Following the coup attempts, Chavez began severing ties in earnest with the US and building up the country’s military to ward off possible invasion. He made no secret of taunting the Bush regime, referring to the country as “the devil” in a UN speech and launching an oil subsidy program to supply impoverished Americans with heating oil. Following Chavez’s death in 2013, the US held its breath that his successor would return to the capitalist fold, but Nicolas Maduro continued down the road of Chavismo. The US tanked the price of oil, which represents a quarter of Venezuela’s GDP, while the country’s business interests manufactured a food shortage. With Venezuelans caught between a rock and a hard place with poverty and hunger, the US sadistically imposed sanctions, an act Maduro decried as “economic war.” Instead of buckling to the neoliberal wishes of the US, he announced Venezuela would dump the petrodollar, instead embracing whatever other currency came along - if buyers wanted to pay in rubles or rupees, yuan or euro, the US would no longer have a say in the marketplace. In effect, he called Trump’s bluff, because the sanctions do not target oil and the US still buys almost 40% of Venezuela’s oil. The Trump regime has stepped up its demonization of Maduro, claiming the recent elections are illegitimate and decrying police violence while turning a blind eye to the much bloodier and more extensive violence of the opposition. Although Trump has mentioned “boots on the ground,” analysts believe he is more likely to follow a Syria-esque line in overthrowing Maduro, funding a proxy “civil” war so as not to have to actually declare a conflict and risk the open disapproval of the war-sick American people.
An Alternative to Military Intervention
The US is not a one-trick pony, and military intervention has largely fallen out of favor as its preferred method for regime change. With the national debt creeping ever upward to the point that Trump, in the wisdom of his quasi-schizophrenic magical thinking, is actually considering discarding the debt ceiling altogether - a catastrophic move that would devalue the dollar and tank the US economy - war is simply too expensive. Color revolutions are the regime change method du jour, especially when a country is too rich, large, or well-connected to be easily toppled by a military invasion.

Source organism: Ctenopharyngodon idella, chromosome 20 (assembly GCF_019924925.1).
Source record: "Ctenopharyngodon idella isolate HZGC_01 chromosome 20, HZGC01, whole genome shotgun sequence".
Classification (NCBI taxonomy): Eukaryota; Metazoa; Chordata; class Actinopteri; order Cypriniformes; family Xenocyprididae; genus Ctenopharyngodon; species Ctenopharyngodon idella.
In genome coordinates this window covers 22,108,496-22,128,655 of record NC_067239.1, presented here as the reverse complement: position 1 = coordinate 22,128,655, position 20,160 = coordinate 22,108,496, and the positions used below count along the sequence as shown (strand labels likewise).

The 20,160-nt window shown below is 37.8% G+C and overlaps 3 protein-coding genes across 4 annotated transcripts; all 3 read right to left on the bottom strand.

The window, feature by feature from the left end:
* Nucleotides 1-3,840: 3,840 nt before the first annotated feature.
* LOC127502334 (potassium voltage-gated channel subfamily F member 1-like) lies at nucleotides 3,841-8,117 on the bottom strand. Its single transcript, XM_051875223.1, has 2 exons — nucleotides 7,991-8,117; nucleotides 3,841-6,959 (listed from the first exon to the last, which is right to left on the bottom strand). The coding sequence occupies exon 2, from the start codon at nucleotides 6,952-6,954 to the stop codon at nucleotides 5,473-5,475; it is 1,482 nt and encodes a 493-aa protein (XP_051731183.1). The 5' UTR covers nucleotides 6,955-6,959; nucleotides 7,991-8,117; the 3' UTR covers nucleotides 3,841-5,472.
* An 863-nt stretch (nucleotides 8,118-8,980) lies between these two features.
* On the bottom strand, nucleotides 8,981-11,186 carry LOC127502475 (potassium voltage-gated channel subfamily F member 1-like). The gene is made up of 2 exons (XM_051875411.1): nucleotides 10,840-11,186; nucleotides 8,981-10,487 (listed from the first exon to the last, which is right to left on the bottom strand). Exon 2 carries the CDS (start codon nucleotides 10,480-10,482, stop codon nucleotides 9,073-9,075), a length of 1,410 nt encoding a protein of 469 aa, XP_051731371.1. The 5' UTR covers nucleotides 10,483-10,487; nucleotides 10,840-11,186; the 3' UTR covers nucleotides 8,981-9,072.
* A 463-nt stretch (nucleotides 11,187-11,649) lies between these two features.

Color revolutions, as described by Gene Sharp in _From Dictatorship to Democracy_, are nonviolent protest movements geared toward toppling a dictator or authoritarian regime. Color revolutions begin when social groups not aligned with the regime begin protesting, airing their grievances, discussing their problems with the existing society, and encouraging each other to speak out. These protest energies are then channeled against the regime - whatever the problem of that particular group, it is presumed to be the leader’s fault. Outside funding is often channeled to these resistance movements, whether they are student groups, ethnic and religious minorities, or political opposition groups. As protests increase in size and intensity, they receive favorable media coverage and frequently attract international support while the embattled regime tends to respond with police and military crackdowns. Finally, as the protests reach a fever pitch, movement leaders stage a coup. If successful, the people are congratulated on a successful “people power” revolution and elections follow - though how democratic these elections actually are varies wildly depending on the country. Sharp’s methods rose to prominence in the wave of pro-democratic uprisings that followed the demise of the USSR, popping up in Georgia and Kyrgyzstan as well as in Milosevic’s Serbia.
The Arab Spring began in 2011 in Tunisia, a wealthy, secular country in northern Africa with a repressive leader known for his heavy hand with dissenters, his human rights violations, and his pro-business policies. Zine Abidine Ben Ali had ruled the country for more than 20 years as an ally of the US and Europe, but he was sacrificed to provide a blueprint for this series of regime change operations that would change the character of Northern Africa and the Middle East.
The protests in Tunisia began after a 26-year-old vegetable seller set himself on fire in the public square. Police responded to the protests with a violent crackdown, which engendered larger protests, leading to a more vicious crackdown, et cetera - this self-perpetuating feedback loop is characteristic of successful color revolutions, particularly those imposed from without, as it allows the mastermind(s) of the revolution to sit back and watch while protesters and police do all the work. As the movement grew, political figures predating Ben Ali’s government began meeting with foreign groups and non-governmental organizations to plan the future government, though they had no way of knowing Ben Ali would necessarily fall - he was cycling through many attempts to mollify protests, including promises to step down, to hold elections, to appoint one of his ministers as president, and so on. Finally, he was forced to flee, and the political parties that had been banned under his regime re-entered the political mainstream. The first democratic election in 21st century Tunisia saw the surprise victory of the Ennahda party, an Islamic group that had been outlawed under Ben Ali’s secular government. The economy subsequently cratered, as tourism dwindled to zero and terrorism became a problem for the first time. Tunisians responded by voting Ennahda out of power and electing a secular government.